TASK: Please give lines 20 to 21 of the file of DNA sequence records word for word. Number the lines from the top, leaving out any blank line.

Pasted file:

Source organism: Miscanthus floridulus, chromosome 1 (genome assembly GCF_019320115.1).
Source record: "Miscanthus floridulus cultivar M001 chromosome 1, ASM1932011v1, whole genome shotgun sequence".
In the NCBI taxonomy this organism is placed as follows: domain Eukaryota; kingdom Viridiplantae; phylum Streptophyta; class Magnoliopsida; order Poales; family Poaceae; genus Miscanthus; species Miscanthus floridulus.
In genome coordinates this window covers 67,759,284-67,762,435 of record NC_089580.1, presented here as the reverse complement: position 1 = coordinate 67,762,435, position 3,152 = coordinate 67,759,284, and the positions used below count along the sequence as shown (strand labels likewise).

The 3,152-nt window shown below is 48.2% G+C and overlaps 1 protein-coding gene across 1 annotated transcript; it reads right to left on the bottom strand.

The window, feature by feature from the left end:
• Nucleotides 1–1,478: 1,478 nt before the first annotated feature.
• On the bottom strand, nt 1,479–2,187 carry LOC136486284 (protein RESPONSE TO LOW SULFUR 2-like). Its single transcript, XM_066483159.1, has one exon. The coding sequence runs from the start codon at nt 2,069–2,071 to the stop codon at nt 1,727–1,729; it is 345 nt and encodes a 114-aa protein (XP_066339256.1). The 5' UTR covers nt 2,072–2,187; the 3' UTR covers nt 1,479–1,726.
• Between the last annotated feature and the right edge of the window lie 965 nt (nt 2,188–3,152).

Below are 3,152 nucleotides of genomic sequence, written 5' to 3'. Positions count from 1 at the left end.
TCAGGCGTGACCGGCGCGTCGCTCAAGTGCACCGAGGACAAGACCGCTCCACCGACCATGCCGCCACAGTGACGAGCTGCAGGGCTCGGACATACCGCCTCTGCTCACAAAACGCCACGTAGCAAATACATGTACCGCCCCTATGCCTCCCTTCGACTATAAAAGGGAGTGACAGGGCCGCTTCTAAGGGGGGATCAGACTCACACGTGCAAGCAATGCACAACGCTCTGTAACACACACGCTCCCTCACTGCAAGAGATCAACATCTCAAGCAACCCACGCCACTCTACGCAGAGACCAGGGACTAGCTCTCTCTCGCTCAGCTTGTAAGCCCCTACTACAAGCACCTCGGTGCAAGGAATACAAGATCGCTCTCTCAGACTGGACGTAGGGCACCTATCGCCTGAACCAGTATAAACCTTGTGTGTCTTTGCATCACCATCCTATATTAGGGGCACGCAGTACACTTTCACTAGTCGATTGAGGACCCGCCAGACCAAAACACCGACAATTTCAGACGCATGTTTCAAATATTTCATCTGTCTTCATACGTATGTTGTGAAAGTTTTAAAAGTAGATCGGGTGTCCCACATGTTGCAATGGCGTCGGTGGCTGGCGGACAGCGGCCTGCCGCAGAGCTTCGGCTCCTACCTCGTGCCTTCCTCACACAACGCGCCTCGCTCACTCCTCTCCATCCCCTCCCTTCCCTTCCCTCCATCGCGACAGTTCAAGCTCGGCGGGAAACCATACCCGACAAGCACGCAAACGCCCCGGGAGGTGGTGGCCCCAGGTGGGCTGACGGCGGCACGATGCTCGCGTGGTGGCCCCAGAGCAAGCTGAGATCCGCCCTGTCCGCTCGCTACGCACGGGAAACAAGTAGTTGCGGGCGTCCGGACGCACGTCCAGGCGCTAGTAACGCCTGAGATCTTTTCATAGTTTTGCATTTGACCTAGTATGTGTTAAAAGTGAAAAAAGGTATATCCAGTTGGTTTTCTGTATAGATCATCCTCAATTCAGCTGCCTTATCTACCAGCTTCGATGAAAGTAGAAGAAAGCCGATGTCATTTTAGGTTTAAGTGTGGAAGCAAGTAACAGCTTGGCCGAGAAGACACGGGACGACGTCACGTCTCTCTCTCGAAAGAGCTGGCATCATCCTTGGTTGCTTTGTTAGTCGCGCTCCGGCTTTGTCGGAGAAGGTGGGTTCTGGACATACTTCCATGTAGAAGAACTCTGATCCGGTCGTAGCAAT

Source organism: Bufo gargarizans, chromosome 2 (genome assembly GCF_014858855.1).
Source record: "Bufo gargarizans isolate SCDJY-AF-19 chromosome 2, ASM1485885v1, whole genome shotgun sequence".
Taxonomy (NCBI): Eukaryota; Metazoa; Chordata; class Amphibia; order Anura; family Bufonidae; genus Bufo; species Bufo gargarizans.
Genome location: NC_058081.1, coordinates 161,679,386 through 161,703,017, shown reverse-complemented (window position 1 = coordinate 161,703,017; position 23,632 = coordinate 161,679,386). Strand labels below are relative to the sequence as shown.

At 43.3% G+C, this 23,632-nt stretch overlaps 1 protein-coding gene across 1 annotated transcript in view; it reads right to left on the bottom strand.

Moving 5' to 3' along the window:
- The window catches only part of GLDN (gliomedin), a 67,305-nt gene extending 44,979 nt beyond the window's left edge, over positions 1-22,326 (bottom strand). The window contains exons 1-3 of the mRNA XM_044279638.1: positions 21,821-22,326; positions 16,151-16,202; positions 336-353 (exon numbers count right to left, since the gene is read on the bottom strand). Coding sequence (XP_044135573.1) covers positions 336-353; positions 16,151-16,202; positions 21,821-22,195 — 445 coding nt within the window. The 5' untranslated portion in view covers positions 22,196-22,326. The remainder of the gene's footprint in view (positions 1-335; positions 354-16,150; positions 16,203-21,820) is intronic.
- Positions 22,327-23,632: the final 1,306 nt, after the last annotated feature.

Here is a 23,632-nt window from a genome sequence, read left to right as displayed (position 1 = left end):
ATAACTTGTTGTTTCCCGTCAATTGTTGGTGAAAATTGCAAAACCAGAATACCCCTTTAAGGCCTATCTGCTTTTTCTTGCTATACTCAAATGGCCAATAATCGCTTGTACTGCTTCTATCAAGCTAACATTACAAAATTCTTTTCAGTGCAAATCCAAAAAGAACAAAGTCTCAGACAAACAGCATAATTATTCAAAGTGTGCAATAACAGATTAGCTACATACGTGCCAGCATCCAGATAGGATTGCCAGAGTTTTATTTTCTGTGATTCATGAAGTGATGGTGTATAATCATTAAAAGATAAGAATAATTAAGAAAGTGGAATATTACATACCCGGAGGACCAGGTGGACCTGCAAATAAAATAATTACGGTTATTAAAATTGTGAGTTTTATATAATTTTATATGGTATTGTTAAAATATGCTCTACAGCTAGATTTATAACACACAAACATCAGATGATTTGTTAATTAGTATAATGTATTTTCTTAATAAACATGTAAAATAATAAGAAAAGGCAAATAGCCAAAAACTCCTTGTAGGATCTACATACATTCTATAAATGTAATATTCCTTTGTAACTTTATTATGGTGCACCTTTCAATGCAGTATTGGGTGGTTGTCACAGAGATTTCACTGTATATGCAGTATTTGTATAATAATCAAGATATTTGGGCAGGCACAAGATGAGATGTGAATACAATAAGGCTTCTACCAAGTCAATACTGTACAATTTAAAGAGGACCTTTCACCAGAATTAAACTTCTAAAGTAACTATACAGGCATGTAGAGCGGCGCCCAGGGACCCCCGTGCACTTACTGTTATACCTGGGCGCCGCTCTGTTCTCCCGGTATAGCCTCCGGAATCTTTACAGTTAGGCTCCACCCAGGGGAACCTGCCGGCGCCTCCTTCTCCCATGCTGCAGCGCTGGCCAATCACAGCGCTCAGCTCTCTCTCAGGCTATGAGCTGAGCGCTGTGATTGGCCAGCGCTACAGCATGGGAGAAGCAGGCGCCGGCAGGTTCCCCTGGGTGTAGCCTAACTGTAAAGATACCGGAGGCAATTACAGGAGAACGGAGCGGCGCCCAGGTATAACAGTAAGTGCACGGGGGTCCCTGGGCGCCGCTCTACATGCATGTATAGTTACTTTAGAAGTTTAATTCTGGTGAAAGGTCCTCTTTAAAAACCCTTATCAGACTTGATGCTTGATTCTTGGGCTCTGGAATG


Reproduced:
Here is a 23,632-nt window from a genome sequence, read left to right as displayed (position 1 = left end):
ATAACTTGTTGTTTCCCGTCAATTGTTGGTGAAAATTGCAAAACCAGAATACCCCTTTAAGGCCTATCTGCTTTTTCTTGCTATACTCAAATGGCCAATAATCGCTTGTACTGCTTCTATCAAGCTAACATTACAAAATTCTTTTCAGTGCAAATCCAAAAAGAACAAAGTCTCAGACAAACAGCATAATTATTCAAAGTGTGCAATAACAGATTAGCTACATACGTGCCAGCATCCAGATAGGATTGCCAGAGTTTTATTTTCTGTGATTCATGAAGTGATGGTGTATAATCATTAAAAGATAAGAATAATTAAGAAAGTGGAATATTACATACCCGGAGGACCAGGTGGACCTGCAAATAAAATAATTACGGTTATTAAAATTGTGAGTTTTATATAATTTTATATGGTATTGTTAAAATATGCTCTACAGCTAGATTTATAACACACAAACATCAGATGATTTGTTAATTAGTATAATGTATTTTCTTAATAAACATGTAAAATAATAAGAAAAGGCAAATAGCCAAAAACTCCTTGTAGGATCTACATACATTCTATAAATGTAATATTCCTTTGTAACTTTATTATGGTGCACCTTTCAATGCAGTATTGGGTGGTTGTCACAGAGATTTCACTGTATATGCAGTATTTGTATAATAATCAAGATATTTGGGCAGGCACAAGATGAGATGTGAATACAATAAGGCTTCTACCAAGTCAATACTGTACAATTTAAAGAGGACCTTTCACCAGAATTAAACTTCTAAAGTAACTATACAGGCATGTAGAGCGGCGCCCAGGGACCCCCGTGCACTTACTGTTATACCTGGGCGCCGCTCTGTTCTCCCGGTATAGCCTCCGGAATCTTTACAGTTAGGCTCCACCCAGGGGAACCTGCCGGCGCCTCCTTCTCCCATGCTGCAGCGCTGGCCAATCACAGCGCTCAGCTCTCTCTCAGGCTATGAGCTGAGCGCTGTGATTGGCCAGCGCTACAGCATGGGAGAAGCAGGCGCCGGCAGGTTCCCCTGGGTGTAGCCTAACTGTAAAGATACCGGAGGCAATTACAGGAGAACGGAGCGGCGCCCAGGTATAACAGTAAGTGCACGGGGGTCCCTGGGCGCCGCTCTACATGCATGTATAGTTACTTTAGAAGTTTAATTCTGGTGAAAGGTCCTCTTTAAAAACCCTTATCAGACTTGATGCTTGATTCTTGGGCTCTGGAATG